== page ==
Boston signed the veteran free-agent in the off-season in hopes that Smoltz could bolster their pitching staff during baseball’s pennant race in the always competitive AL East. Smoltz was recovering from shoulder surgery, but the aging pitcher still flashed good velocity, and after a lengthy rehab program joined the Red Sox on June 26. Smoltz struggled from the get go as he fought to gain command of his secondary pitches and allowed homeruns at a career-worst rate. Things quickly went from bad to worse, and Boston finally decided to move on after Smoltz’s last start against the Yankees in which he gave up 8 runs and 9 hits in just 3 1/3 innings (or as they say in the biz, he “Ponson-ed” it). At the time of his release, Smoltz was 2-5 with a 8.33 ERA and 1.70 WHIP. Multiple teams have expressed interest in Smoltz and the Red Sox have considered moving him to the bullpen, but no decision has been made yet. Despite his struggles this season, Smoltz will be fondly remembered for his storied tenure with the Braves.
Smoltz spent 20 seasons in Atlanta, winning over 200 games and capturing the NL Cy Young award in 1996, a season in which he went 24-8 with a 2.95 ERA and 276 K’s. The talented hurler made the All-Star team in 1989, 1992, 1993, 1996, 2005 and 2007 as a starting pitcher and 2002-2003 as a closer, becoming Dennis Eckersley 2.0 in the process. Smoltz saved 154 games between 2001-04, and became only the second player in baseball history to win 20 games in one season and save 50 in another. Smoltz was converted back to a starter in 2005, and recorded his 3,000 career strikeout in an injury shortened 2008. With Maddux and Glavine both retired, Smoltz becomes the last of one of baseball’s most talented pitching trios to leave the game. The National League belonged to the Atlanta Braves in the 1990’s, and John Smoltz is a major reason why.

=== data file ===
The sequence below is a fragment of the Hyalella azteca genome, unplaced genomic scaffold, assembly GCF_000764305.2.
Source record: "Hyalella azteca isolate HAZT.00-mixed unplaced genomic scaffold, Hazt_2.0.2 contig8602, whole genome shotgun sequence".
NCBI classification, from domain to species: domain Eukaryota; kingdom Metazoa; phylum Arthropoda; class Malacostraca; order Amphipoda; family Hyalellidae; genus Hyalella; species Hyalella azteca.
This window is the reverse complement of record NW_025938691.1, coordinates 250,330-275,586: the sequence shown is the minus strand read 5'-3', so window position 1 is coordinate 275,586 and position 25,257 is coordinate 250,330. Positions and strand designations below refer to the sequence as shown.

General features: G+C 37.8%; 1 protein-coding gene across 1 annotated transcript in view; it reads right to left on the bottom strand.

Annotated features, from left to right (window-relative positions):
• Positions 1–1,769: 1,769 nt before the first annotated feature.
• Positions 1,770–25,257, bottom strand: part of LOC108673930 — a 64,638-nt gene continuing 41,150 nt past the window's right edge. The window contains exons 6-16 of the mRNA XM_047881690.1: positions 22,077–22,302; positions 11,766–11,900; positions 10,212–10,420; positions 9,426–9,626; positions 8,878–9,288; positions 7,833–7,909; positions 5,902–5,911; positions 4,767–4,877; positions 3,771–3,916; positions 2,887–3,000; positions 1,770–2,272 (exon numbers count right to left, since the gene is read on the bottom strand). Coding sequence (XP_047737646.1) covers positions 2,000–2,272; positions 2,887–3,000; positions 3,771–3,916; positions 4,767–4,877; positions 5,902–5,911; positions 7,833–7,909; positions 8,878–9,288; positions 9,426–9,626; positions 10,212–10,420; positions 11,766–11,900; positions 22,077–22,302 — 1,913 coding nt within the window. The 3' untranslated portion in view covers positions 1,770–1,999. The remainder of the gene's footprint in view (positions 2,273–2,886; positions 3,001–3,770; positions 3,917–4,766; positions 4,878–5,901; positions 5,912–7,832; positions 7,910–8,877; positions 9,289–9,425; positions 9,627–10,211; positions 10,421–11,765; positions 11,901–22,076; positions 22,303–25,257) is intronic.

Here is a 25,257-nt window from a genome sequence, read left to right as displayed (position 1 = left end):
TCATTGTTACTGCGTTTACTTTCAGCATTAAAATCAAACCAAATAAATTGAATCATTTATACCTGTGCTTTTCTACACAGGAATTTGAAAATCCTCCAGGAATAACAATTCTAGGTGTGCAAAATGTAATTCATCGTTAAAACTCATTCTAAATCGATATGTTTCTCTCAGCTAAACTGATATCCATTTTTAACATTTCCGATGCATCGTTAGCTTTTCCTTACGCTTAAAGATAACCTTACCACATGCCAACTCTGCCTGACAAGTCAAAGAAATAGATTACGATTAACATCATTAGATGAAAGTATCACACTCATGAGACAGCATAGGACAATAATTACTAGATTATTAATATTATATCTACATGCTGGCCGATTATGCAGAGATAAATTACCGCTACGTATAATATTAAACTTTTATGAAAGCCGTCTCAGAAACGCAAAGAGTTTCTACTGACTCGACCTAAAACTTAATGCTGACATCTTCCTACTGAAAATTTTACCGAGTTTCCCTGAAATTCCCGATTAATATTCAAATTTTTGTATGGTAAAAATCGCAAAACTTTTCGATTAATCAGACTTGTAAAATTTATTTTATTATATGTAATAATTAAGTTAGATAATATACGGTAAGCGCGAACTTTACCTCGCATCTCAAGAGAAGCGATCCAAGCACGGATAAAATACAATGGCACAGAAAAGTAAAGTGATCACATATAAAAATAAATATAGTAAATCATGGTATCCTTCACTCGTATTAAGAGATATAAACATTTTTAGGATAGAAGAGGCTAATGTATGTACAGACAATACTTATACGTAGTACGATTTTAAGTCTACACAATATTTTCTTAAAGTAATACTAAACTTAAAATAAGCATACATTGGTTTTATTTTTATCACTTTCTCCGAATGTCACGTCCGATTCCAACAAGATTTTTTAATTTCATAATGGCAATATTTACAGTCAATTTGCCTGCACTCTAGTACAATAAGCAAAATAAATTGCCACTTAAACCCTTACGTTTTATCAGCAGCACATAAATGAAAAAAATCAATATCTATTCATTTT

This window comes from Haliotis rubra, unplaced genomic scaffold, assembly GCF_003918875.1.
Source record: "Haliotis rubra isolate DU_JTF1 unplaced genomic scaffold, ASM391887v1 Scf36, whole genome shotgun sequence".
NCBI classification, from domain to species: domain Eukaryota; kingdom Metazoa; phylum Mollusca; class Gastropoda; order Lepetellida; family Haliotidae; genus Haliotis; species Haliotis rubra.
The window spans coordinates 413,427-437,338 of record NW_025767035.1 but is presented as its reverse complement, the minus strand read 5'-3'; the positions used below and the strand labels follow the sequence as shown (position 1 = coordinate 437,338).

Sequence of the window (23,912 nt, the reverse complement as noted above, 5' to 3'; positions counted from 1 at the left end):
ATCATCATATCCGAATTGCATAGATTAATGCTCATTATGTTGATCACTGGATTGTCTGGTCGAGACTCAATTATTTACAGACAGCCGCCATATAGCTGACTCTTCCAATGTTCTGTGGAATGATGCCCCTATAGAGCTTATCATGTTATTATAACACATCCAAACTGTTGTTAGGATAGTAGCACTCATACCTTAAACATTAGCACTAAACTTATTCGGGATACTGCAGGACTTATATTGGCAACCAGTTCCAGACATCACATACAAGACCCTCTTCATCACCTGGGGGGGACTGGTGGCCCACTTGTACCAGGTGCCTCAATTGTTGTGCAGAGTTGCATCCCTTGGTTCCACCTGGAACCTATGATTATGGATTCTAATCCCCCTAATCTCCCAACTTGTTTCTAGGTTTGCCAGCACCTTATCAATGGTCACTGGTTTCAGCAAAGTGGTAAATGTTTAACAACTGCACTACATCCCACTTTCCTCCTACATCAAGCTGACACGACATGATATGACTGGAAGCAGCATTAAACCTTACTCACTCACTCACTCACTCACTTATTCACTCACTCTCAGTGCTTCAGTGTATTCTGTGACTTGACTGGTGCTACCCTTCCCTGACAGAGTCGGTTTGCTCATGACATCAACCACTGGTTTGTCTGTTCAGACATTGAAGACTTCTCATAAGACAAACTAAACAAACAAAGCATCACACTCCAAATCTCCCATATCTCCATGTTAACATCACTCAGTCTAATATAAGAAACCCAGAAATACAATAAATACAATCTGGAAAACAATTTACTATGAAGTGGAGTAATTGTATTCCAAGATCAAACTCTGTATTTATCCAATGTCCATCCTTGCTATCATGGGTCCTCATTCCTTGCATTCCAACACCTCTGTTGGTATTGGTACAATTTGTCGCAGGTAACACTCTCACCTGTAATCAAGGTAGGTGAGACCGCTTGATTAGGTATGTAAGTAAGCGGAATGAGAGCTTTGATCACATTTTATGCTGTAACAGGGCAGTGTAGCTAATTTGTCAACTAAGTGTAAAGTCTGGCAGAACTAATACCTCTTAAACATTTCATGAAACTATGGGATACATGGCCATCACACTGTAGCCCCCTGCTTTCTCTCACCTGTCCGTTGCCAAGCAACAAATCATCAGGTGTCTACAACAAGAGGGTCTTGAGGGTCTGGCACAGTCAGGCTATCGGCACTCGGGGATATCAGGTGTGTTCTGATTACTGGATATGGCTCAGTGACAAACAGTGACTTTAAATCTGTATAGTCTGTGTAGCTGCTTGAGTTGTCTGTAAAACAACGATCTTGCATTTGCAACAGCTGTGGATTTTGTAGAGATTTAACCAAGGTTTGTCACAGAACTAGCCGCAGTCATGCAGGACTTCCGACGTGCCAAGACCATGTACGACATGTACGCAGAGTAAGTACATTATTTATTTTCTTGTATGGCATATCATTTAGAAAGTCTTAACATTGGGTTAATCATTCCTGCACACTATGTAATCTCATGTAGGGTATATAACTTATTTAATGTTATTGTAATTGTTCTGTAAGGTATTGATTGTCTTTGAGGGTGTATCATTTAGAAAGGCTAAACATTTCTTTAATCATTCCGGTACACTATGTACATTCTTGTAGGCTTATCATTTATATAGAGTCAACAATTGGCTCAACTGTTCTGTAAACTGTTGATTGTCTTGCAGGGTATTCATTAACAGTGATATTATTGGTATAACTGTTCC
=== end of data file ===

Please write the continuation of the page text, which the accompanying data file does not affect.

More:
Even if he doesn’t sign with another team, Smoltz’s legacy as one of baseball’s fiercest competitors and clutch performers is safe. His ability to shift from the starting rotation to the bullpen and back again is truly a measure of Smoltz’s hard-work, determination and pitching prowess. Will it be enough to get him into the Hall-of-Fame? Only time will tell, but Smoltz will certainly be remembered as one of the best all-around pitchers of the 1990’s and 2000’s. Baseball lost a good one when Boston released Smoltz, but great hurlers never stop pitching…they just kind of, fade away.
Filed under: AL East, NL East | Tagged: 1995 world series, AL East, bizarre injury, Boston Red Sox, Cooperstown, cy young, dennis eckersley, greg maddux, john smoltz, kyle ritter, marty cordova, New York Yankees, NL East, omar daal, Pugs, sidney ponson, steve avery, tom glavine, world series |